If a naturopathic medical approach, initially regarded as untested, is subsequently shown to be safe and effective, it may then be adopted by conventional practitioners and no longer considered “naturopathic”. It is advisable for patients to inform their medical doctor when they are using naturopathic medicine, because some naturopathic treatments may interact with orthodox medical treatments, and such potential conflicts should be explored in the interest of the patient. However, many conventional practitioners are biased or uninformed about naturopathics, and patients are often reluctant to share this information with their medical doctors since they fear it will hurt their doctor-patient relationship. Here is my official site.
Most Americans who consult naturopathic providers would probably jump at the chance to consult a physician who is well trained in scientifically based medicine and who is also open-minded and knowledgeable about the body’s innate mechanisms of healing, the role of lifestyle factors in influencing health, and the appropriate uses of dietary supplements, herbs, and other forms of treatment, from osteopathic manipulation to Chinese and Ayurvedic medicine.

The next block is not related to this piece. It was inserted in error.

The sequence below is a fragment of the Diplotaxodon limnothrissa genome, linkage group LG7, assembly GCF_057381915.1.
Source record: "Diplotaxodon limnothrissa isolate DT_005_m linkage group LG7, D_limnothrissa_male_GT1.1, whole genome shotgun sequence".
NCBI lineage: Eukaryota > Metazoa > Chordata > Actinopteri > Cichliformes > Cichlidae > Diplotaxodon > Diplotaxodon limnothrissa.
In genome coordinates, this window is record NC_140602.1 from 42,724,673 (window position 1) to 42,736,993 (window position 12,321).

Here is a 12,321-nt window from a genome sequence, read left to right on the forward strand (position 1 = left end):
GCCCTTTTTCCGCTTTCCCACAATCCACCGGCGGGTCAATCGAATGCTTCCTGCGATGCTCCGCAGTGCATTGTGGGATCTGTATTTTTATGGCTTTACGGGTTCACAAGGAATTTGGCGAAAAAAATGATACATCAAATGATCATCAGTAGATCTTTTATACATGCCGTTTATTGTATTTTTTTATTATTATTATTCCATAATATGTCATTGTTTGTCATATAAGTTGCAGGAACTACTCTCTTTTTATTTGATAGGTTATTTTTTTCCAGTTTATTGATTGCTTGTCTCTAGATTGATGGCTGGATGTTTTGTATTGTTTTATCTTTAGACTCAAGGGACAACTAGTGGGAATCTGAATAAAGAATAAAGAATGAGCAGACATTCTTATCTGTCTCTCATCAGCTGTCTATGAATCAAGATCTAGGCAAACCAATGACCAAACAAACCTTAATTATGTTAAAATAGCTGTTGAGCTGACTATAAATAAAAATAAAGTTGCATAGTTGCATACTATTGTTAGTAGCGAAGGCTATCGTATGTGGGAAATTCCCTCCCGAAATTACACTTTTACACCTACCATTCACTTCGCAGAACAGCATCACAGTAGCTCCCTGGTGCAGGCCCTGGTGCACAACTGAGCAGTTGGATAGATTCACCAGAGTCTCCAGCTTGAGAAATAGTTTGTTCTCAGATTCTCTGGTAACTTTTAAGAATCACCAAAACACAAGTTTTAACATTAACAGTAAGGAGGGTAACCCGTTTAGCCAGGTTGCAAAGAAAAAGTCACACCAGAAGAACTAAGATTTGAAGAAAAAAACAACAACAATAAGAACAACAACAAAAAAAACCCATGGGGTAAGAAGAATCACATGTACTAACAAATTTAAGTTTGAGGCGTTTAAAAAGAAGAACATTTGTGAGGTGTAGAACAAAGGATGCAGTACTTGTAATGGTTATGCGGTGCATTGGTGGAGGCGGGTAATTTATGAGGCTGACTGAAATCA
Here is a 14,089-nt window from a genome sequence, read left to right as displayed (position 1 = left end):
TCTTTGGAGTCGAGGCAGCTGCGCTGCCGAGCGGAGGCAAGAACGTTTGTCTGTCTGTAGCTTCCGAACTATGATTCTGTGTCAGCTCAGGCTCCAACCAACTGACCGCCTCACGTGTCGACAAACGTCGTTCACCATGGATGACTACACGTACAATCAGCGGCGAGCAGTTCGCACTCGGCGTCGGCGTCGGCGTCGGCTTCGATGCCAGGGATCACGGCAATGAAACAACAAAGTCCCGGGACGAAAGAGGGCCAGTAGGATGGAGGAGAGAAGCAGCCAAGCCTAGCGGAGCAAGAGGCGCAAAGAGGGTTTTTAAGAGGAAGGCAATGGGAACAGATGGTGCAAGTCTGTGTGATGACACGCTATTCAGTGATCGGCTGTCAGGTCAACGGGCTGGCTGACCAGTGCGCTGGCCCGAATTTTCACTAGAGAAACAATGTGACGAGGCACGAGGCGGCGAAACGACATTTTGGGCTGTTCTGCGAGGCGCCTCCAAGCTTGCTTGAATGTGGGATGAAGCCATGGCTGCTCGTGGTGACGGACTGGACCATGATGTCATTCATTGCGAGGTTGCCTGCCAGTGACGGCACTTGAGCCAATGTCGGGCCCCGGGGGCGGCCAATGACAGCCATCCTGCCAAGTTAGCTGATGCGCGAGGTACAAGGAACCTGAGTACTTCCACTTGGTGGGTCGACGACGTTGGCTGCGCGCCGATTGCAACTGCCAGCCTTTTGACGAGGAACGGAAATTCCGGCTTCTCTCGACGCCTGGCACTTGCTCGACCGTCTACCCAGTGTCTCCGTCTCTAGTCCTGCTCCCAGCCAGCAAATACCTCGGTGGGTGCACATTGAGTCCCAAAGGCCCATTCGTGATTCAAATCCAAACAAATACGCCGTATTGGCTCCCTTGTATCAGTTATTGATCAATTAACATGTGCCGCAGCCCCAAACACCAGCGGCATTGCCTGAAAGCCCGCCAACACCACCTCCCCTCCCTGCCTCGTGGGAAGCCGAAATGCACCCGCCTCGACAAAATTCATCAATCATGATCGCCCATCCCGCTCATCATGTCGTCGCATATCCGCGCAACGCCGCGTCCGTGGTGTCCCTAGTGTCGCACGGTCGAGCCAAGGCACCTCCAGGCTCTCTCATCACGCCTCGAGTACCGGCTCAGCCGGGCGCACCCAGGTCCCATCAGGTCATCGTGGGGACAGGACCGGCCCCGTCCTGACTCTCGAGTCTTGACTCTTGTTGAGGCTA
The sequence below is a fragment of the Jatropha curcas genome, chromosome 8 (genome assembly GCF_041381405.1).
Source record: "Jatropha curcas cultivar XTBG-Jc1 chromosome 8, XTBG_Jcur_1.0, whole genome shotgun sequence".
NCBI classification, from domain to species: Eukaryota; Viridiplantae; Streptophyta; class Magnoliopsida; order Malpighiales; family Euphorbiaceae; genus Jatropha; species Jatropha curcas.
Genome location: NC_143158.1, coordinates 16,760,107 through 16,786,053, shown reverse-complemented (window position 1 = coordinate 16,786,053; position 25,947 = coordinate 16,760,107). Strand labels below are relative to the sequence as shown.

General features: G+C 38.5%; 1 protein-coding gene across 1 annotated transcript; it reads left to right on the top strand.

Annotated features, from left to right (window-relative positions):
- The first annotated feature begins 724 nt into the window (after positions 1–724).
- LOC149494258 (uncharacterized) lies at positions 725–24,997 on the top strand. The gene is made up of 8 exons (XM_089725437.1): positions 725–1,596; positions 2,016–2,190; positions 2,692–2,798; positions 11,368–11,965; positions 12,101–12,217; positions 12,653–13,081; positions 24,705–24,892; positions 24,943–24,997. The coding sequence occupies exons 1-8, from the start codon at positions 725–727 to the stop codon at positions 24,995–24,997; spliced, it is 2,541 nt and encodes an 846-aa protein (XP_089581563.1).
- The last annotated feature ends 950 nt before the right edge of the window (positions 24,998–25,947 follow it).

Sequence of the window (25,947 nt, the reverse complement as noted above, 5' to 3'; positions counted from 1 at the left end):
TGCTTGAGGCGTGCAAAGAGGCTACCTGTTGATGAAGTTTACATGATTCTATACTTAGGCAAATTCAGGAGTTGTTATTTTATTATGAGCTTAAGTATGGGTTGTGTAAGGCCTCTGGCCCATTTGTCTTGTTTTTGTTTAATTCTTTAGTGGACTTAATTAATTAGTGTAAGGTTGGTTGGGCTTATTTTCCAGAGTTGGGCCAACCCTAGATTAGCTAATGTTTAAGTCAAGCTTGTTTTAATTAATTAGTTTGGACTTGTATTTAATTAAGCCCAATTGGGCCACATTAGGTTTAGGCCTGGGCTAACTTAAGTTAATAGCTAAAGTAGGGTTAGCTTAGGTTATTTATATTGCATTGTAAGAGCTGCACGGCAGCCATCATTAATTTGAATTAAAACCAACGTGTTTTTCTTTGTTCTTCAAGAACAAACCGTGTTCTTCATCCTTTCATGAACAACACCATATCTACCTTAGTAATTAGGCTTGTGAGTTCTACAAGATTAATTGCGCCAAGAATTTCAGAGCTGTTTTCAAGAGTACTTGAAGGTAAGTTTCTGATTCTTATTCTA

People want competent help in navigating the confusing maze of therapeutic options that are available today, especially in those cases in which conventional approaches are relatively ineffective or harmful.
Naturopathic medicine practices are often based in belief systems not derived from modern science. Naturopathic medicines may therefore incorporate spiritual, metaphysical, or religious underpinnings, untested practices, non-Western medical traditions, or newly developed approaches to healing.